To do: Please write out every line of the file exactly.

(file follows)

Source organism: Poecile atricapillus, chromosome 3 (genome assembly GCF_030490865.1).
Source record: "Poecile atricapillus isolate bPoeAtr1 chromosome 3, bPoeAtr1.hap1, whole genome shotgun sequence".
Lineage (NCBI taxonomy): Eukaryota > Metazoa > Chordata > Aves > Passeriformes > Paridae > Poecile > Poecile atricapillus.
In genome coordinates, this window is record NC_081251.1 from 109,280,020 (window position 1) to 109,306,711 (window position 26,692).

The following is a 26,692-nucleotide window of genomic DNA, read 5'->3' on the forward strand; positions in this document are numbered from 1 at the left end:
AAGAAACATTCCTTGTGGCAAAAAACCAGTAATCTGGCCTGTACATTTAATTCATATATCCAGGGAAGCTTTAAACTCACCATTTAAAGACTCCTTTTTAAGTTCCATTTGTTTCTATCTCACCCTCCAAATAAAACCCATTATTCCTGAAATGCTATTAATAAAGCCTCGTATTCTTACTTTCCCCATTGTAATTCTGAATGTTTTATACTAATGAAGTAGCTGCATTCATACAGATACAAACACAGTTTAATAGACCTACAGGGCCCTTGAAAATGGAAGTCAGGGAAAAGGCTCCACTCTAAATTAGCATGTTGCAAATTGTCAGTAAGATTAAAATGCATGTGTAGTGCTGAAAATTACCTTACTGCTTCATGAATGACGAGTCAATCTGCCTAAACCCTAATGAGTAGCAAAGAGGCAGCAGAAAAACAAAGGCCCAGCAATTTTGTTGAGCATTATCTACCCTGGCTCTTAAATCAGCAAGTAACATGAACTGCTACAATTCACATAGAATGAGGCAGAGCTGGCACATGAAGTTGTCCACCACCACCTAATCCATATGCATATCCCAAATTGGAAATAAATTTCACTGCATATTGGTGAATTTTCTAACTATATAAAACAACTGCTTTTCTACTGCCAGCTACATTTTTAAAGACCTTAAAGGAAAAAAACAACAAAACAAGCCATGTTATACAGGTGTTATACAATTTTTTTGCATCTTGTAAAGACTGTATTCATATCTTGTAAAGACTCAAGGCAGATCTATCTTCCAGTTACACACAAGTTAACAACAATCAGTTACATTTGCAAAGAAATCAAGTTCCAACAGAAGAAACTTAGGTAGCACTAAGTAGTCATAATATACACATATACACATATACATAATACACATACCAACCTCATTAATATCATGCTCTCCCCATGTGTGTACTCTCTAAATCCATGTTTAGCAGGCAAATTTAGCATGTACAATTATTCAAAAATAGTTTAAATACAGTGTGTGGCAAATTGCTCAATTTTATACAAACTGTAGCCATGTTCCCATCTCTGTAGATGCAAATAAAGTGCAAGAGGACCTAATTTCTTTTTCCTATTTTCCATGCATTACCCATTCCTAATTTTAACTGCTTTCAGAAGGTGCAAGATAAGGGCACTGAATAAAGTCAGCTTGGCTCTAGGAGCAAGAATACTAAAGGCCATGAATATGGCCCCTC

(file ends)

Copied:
Source organism: Poecile atricapillus, chromosome 3 (genome assembly GCF_030490865.1).
Source record: "Poecile atricapillus isolate bPoeAtr1 chromosome 3, bPoeAtr1.hap1, whole genome shotgun sequence".
Lineage (NCBI taxonomy): Eukaryota > Metazoa > Chordata > Aves > Passeriformes > Paridae > Poecile > Poecile atricapillus.
In genome coordinates, this window is record NC_081251.1 from 109,280,020 (window position 1) to 109,306,711 (window position 26,692).

The following is a 26,692-nucleotide window of genomic DNA, read 5'->3' on the forward strand; positions in this document are numbered from 1 at the left end:
AAGAAACATTCCTTGTGGCAAAAAACCAGTAATCTGGCCTGTACATTTAATTCATATATCCAGGGAAGCTTTAAACTCACCATTTAAAGACTCCTTTTTAAGTTCCATTTGTTTCTATCTCACCCTCCAAATAAAACCCATTATTCCTGAAATGCTATTAATAAAGCCTCGTATTCTTACTTTCCCCATTGTAATTCTGAATGTTTTATACTAATGAAGTAGCTGCATTCATACAGATACAAACACAGTTTAATAGACCTACAGGGCCCTTGAAAATGGAAGTCAGGGAAAAGGCTCCACTCTAAATTAGCATGTTGCAAATTGTCAGTAAGATTAAAATGCATGTGTAGTGCTGAAAATTACCTTACTGCTTCATGAATGACGAGTCAATCTGCCTAAACCCTAATGAGTAGCAAAGAGGCAGCAGAAAAACAAAGGCCCAGCAATTTTGTTGAGCATTATCTACCCTGGCTCTTAAATCAGCAAGTAACATGAACTGCTACAATTCACATAGAATGAGGCAGAGCTGGCACATGAAGTTGTCCACCACCACCTAATCCATATGCATATCCCAAATTGGAAATAAATTTCACTGCATATTGGTGAATTTTCTAACTATATAAAACAACTGCTTTTCTACTGCCAGCTACATTTTTAAAGACCTTAAAGGAAAAAAACAACAAAACAAGCCATGTTATACAGGTGTTATACAATTTTTTTGCATCTTGTAAAGACTGTATTCATATCTTGTAAAGACTCAAGGCAGATCTATCTTCCAGTTACACACAAGTTAACAACAATCAGTTACATTTGCAAAGAAATCAAGTTCCAACAGAAGAAACTTAGGTAGCACTAAGTAGTCATAATATACACATATACACATATACATAATACACATACCAACCTCATTAATATCATGCTCTCCCCATGTGTGTACTCTCTAAATCCATGTTTAGCAGGCAAATTTAGCATGTACAATTATTCAAAAATAGTTTAAATACAGTGTGTGGCAAATTGCTCAATTTTATACAAACTGTAGCCATGTTCCCATCTCTGTAGATGCAAATAAAGTGCAAGAGGACCTAATTTCTTTTTCCTATTTTCCATGCATTACCCATTCCTAATTTTAACTGCTTTCAGAAGGTGCAAGATAAGGGCACTGAATAAAGTCAGCTTGGCTCTAGGAGCAAGAATACTAAAGGCCATGAATATGGCCCCTC